kim — what; indreṇa — with Indra; iha — here; bhūtānām — for living entities; sva-sva — each their own; karma — of fruitive action; anuvartinām — who are experiencing the consequences; anīśena — (Indra) who is incapable; anyathā — otherwise; kartum — to make; svabhāva — by their conditioned natures; vihitam — that which is ordained; nṛṇām — for men.
Living beings in this world are forced to experience the consequences of their own particular previous work. Since Lord Indra cannot in any way change the destiny of human beings, which is born of their own nature, why should people worship him?
Lord Kṛṣṇa’s argument here is not a negation of free will. If one accepts the existence of karma as a system of laws awarding reactions for our present activities, then we ourselves, according to our nature, will decide our future. Our happiness and distress in this life have already been adjudicated and fixed according to our previous activities, and not even the demigods can change that. They must award us the prosperity or poverty, sickness or health, happiness or distress due us by our previous work. However, we still retain the freedom to select a pious or impious mode of activity in this life, and the choice we make will determine our future suffering and enjoyment.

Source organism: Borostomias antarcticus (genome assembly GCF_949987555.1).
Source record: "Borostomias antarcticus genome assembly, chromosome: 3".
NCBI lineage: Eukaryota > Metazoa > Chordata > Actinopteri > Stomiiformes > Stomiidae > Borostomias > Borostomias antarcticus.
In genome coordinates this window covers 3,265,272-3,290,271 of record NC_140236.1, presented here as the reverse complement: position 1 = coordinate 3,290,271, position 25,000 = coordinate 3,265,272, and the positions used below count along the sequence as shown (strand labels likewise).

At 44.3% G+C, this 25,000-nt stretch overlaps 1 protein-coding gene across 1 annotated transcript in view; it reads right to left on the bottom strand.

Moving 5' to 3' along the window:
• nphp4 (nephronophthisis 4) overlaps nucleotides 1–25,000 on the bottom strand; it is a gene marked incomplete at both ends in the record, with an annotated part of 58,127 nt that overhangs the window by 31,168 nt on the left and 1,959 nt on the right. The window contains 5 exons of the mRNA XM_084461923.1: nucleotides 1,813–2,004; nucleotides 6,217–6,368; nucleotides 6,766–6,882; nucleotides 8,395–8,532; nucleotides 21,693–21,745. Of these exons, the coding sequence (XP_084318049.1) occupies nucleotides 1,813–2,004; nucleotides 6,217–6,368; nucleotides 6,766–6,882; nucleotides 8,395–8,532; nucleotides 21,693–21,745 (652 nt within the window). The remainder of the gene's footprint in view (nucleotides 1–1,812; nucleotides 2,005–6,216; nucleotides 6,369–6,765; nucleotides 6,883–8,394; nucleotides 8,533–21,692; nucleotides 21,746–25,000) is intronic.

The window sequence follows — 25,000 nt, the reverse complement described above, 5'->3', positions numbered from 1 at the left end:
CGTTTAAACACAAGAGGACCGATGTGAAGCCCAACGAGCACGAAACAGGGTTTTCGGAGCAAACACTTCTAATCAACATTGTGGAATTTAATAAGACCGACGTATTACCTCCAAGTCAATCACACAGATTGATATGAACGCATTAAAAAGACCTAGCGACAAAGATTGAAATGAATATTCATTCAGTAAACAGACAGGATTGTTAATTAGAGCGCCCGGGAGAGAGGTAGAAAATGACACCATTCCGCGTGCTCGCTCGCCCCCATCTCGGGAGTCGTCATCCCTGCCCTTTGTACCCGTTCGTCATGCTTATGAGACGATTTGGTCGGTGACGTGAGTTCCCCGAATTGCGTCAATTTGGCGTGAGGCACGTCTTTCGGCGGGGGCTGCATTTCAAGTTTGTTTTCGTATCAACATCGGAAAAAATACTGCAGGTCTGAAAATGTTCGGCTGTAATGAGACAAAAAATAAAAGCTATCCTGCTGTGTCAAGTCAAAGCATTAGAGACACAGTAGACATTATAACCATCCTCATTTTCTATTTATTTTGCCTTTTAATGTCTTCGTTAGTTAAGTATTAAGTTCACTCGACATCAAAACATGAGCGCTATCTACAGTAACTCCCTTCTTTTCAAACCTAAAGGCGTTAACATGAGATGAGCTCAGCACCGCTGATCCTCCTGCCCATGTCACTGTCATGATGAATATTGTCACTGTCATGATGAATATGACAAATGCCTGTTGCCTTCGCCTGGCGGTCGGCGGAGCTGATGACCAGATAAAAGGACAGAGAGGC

For example, if I was pious in my last life, in this life the demigods may award me great material wealth. But I am free to spend my riches for good or for bad purposes, and my choice will determine my future life. Thus, although no one can change the karmic results due him in this life, everyone still retains his free will, by which he determines what his future situation will be. Lord Kṛṣṇa’s argument here is quite interesting; however, it neglects the overriding consideration that we are all eternal servants of God and must satisfy Him by all that we do.